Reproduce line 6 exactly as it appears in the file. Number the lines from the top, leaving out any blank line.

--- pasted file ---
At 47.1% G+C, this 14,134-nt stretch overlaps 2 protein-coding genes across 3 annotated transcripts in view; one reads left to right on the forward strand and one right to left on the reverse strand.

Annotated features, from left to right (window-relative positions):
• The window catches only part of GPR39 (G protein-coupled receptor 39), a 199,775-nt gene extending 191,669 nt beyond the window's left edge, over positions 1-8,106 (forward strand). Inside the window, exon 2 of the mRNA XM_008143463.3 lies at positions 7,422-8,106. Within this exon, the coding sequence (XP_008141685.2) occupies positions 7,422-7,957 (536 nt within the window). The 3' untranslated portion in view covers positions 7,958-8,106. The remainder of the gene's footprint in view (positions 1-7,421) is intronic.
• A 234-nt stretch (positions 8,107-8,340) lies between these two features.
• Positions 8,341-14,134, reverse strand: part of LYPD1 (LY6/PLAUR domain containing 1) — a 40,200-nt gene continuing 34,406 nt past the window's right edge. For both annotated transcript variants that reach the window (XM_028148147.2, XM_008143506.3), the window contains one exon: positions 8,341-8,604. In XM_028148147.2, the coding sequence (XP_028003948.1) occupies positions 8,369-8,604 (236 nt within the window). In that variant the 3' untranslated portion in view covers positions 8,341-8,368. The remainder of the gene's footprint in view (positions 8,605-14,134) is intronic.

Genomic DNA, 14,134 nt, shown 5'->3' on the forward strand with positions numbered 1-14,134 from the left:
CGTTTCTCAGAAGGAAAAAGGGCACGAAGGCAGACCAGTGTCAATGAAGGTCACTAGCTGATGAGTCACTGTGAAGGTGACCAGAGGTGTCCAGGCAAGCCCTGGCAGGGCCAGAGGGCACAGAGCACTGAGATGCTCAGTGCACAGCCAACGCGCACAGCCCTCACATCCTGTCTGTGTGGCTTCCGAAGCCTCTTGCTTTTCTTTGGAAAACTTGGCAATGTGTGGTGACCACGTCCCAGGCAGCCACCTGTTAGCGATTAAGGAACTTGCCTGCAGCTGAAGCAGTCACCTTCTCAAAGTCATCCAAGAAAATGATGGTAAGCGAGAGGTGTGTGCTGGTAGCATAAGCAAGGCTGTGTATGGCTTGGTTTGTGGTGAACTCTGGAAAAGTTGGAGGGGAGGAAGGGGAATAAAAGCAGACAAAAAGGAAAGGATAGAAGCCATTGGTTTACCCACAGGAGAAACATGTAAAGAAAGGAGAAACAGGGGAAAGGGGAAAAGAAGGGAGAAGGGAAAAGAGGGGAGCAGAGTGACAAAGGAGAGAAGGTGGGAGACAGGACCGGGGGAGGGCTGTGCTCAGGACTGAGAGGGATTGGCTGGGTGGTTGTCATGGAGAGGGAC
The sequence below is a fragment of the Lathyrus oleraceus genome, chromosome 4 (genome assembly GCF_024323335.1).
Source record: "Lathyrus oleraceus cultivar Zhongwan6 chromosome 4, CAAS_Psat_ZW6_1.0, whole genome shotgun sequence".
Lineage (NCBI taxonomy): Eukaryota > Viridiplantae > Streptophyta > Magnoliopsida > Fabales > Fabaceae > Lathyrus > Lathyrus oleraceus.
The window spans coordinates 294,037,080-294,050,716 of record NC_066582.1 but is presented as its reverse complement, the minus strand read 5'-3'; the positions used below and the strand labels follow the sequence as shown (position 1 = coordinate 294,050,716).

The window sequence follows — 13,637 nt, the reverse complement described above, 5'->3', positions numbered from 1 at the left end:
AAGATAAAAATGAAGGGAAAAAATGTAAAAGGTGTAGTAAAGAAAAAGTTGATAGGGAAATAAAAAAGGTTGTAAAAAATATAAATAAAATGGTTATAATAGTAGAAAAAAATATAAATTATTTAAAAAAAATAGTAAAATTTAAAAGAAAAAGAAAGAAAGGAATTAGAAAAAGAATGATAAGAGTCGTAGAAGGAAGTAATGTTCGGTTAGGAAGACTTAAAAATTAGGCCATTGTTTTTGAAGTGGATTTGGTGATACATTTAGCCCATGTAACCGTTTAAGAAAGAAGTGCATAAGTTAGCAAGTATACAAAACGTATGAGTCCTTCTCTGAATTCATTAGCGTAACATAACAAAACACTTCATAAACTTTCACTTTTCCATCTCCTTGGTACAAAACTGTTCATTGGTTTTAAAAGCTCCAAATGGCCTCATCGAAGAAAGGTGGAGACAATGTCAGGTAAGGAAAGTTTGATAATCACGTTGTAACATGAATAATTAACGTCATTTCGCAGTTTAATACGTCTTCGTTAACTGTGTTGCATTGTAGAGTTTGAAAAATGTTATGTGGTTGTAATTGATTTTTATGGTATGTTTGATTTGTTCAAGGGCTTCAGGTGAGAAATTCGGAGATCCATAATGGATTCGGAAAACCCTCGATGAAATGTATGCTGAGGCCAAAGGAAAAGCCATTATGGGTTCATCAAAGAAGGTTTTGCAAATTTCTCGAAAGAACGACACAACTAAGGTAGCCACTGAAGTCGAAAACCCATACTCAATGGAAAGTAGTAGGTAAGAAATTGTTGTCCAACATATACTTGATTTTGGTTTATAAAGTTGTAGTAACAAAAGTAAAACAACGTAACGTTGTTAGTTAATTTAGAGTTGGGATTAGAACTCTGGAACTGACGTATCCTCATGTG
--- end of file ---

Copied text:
Genomic DNA, 14,134 nt, shown 5'->3' on the forward strand with positions numbered 1-14,134 from the left: